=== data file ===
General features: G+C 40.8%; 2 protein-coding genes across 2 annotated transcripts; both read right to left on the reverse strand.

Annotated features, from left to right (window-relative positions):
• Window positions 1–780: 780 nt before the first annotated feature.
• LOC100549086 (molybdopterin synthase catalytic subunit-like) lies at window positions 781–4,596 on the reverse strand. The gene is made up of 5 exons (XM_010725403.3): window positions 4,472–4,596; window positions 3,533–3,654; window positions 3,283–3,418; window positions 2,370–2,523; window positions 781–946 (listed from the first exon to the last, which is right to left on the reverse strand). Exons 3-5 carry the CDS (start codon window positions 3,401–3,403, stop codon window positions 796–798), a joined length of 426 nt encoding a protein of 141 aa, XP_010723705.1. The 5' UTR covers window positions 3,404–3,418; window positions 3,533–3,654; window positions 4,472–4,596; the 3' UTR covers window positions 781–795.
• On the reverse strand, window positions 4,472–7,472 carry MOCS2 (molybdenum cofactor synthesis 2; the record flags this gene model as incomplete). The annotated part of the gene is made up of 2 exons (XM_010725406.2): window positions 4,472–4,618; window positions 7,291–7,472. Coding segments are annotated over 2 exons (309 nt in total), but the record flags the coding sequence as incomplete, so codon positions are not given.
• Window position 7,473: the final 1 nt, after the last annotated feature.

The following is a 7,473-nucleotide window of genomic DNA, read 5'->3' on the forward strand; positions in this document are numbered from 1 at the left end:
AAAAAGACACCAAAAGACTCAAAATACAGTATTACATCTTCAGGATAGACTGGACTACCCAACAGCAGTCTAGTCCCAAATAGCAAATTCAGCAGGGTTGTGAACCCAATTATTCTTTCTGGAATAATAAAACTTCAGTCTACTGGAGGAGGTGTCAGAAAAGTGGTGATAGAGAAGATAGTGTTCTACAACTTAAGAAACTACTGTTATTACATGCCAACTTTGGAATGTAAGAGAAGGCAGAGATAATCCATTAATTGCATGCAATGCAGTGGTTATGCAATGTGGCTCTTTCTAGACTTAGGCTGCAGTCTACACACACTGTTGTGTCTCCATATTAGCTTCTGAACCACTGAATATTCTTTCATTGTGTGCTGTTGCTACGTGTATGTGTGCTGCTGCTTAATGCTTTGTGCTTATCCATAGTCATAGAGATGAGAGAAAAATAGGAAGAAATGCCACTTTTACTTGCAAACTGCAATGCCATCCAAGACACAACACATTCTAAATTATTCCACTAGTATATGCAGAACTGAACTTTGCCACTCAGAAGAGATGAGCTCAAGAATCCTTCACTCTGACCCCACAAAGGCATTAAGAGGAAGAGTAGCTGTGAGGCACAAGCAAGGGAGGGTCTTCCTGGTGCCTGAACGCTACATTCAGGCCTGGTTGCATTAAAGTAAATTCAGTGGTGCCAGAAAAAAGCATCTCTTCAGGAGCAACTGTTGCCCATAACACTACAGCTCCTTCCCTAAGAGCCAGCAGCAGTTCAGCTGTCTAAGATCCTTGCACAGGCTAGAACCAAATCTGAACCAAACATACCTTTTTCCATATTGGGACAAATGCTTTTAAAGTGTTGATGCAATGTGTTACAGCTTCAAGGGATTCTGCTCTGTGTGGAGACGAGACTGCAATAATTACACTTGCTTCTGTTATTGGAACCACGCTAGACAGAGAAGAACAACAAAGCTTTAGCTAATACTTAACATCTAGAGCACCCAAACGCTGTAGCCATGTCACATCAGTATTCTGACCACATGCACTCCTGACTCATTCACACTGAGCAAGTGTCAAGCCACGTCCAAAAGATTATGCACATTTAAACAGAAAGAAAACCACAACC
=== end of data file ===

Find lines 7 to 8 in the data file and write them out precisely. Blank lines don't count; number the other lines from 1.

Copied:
The following is a 7,473-nucleotide window of genomic DNA, read 5'->3' on the forward strand; positions in this document are numbered from 1 at the left end:
AAAAAGACACCAAAAGACTCAAAATACAGTATTACATCTTCAGGATAGACTGGACTACCCAACAGCAGTCTAGTCCCAAATAGCAAATTCAGCAGGGTTGTGAACCCAATTATTCTTTCTGGAATAATAAAACTTCAGTCTACTGGAGGAGGTGTCAGAAAAGTGGTGATAGAGAAGATAGTGTTCTACAACTTAAGAAACTACTGTTATTACATGCCAACTTTGGAATGTAAGAGAAGGCAGAGATAATCCATTAATTGCATGCAATGCAGTGGTTATGCAATGTGGCTCTTTCTAGACTTAGGCTGCAGTCTACACACACTGTTGTGTCTCCATATTAGCTTCTGAACCACTGAATATTCTTTCATTGTGTGCTGTTGCTACGTGTATGTGTGCTGCTGCTTAATGCTTTGTGCTTATCCATAGTCATAGAGATGAGAGAAAAATAGGAAGAAATGCCACTTTTACTTGCAAACTGCAATGCCATCCAAGACACAACACATTCTAAATTATTCCACTAGTATATGCAGAACTGAACTTTGCCACTCAGAAGAGATGAGCTCAAGAATCCTTCACTCTGACCCCACAAAGGCATTAAGAGGAAGAGTAGCTGTGAGGCACAAGCAAGGGAGGGTCTTCCTGGTGCCTGAACGCTACATTCAGGCCTGGTTGCATTAAAGTAAATTCAGTGGTGCCAGAAAAAAGCATCTCTTCAGGAGCAACTGTTGCCCATAACACTACAGCTCCTTCCCTAAGAGCCAGCAGCAGTTCAGCTGTCTAAGATCCTTGCACAGGCTAGAACCAAATCTGAACCAAACATACCTTTTTCCATATTGGGACAAATGCTTTTAAAGTGTTGATGCAATGTGTTACAGCTTCAAGGGATTCTGCTCTGTGTGGAGACGAGACTGCAATAATTACACTTGCTTCTGTTATTGGAACCACGCTAGACAGAGAAGAACAACAAAGCTTTAGCTAATACTTAACATCTAGAGCACCCAAACGCTGTAGCCATGTCACATCAGTATTCTGACCACATGCACTCCTGACTCATTCACACTGAGCAAGTGTCAAGCCACGTCCAAAAGATTATGCACATTTAAACAGAAAGAAAACCACAACC